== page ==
This status as the king of college football — "where we belong," in the parlance of the Bama Nation — is at once thrilling and problematic. It's more fun to play the scrappy underdog, right? It's why we always complain we're not getting enough respect, even though we've been ranked in the top 5 of every major college football poll for 34 consecutive weeks.

Saturday afternoon in the Georgia Dome, then, was a recipe in which Alabama could only disappoint. Admittedly, it was a difficult watch, even for the most ardent fan (my dad texted me during the third quarter to declare it "boring"). Alabama was limited to a paltry 3.3 yards per play, and barely over 200 yards total. T.J. Yeldon finished with 75 yards rushing, and A.J. McCarron took four sacks (and was moving his feet all night, even when he managed to throw the ball away). For most of the night the team looked like less the big bad behemoths of the sport, and more like a flawed team struggling to find its identity.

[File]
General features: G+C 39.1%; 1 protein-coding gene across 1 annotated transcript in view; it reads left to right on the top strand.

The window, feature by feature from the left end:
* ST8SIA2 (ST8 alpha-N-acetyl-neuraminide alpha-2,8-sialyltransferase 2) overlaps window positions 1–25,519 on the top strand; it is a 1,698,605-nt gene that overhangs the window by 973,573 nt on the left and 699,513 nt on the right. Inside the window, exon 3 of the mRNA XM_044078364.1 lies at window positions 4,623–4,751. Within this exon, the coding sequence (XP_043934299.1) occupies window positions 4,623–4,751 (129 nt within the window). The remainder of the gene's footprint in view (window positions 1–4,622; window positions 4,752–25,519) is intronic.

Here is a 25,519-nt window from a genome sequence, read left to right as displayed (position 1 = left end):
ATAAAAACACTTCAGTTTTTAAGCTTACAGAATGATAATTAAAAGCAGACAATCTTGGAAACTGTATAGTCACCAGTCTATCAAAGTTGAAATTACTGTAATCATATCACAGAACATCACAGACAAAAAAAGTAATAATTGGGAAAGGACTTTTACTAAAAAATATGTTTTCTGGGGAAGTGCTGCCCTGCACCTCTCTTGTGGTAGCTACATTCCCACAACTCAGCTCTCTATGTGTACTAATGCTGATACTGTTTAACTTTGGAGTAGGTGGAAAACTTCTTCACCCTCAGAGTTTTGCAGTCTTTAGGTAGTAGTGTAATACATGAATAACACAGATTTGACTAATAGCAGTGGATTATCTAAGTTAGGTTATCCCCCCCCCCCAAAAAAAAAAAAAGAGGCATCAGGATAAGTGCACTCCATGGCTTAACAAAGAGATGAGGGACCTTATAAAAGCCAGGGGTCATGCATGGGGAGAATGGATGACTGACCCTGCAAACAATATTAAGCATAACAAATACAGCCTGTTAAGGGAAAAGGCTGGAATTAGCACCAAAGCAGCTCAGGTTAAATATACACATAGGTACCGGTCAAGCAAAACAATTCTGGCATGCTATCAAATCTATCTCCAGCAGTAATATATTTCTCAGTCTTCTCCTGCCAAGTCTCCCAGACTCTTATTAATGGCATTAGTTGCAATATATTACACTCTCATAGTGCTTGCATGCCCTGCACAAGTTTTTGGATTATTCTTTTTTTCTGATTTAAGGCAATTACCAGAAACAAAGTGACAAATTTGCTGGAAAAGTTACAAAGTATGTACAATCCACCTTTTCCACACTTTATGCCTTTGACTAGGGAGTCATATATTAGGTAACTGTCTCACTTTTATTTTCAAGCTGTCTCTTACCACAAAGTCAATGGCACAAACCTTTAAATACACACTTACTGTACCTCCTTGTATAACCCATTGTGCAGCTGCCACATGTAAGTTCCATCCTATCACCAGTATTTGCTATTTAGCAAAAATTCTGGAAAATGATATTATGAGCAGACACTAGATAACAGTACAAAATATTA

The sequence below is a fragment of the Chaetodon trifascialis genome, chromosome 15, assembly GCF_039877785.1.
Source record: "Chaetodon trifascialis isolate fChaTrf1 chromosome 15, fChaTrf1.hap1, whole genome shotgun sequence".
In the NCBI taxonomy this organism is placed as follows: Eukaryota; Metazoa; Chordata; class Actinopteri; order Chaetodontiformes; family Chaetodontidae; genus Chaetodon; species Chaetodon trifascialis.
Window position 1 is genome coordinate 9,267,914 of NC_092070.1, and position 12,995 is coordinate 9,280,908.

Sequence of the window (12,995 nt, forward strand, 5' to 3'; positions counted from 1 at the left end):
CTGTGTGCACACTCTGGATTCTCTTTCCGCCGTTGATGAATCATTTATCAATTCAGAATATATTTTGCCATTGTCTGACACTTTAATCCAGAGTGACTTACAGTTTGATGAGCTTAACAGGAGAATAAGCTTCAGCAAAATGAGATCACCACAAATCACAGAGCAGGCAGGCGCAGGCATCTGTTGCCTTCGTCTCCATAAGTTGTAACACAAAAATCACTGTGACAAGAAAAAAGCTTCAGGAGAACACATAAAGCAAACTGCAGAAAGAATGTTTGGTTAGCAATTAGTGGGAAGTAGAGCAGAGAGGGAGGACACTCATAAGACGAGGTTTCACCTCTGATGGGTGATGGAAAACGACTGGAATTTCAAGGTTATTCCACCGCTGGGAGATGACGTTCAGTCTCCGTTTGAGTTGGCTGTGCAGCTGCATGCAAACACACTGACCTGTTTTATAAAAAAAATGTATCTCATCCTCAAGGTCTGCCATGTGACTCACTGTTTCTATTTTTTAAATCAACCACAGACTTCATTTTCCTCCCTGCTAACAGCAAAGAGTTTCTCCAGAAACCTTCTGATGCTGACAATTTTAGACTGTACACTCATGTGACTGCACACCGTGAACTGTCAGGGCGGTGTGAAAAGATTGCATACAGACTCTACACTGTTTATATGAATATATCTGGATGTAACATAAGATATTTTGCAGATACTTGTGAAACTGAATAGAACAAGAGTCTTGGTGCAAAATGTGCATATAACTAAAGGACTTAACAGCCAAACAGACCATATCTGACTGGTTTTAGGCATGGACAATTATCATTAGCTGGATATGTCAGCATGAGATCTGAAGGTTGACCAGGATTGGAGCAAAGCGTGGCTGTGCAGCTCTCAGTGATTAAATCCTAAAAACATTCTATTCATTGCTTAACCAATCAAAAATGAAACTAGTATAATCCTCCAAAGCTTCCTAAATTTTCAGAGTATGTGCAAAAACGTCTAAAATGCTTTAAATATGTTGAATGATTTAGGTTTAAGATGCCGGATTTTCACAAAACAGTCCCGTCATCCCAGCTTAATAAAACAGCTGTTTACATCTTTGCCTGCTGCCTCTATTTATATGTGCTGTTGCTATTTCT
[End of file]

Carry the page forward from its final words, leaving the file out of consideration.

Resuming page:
And yet, the final score was 35-10. In our favor.
Look, nobody's happy with Saturday's effort. It's not good enough to win a division championship, let alone a conference or a national title (and really, at this point anything less would be disappointing). Still, let us assume the following, for the sake of being positive (a rarity for me):
• Alabama will improve, and has the talent to play much better. Saturday night was a C-, but Bama's C- is still better than most teams in the country.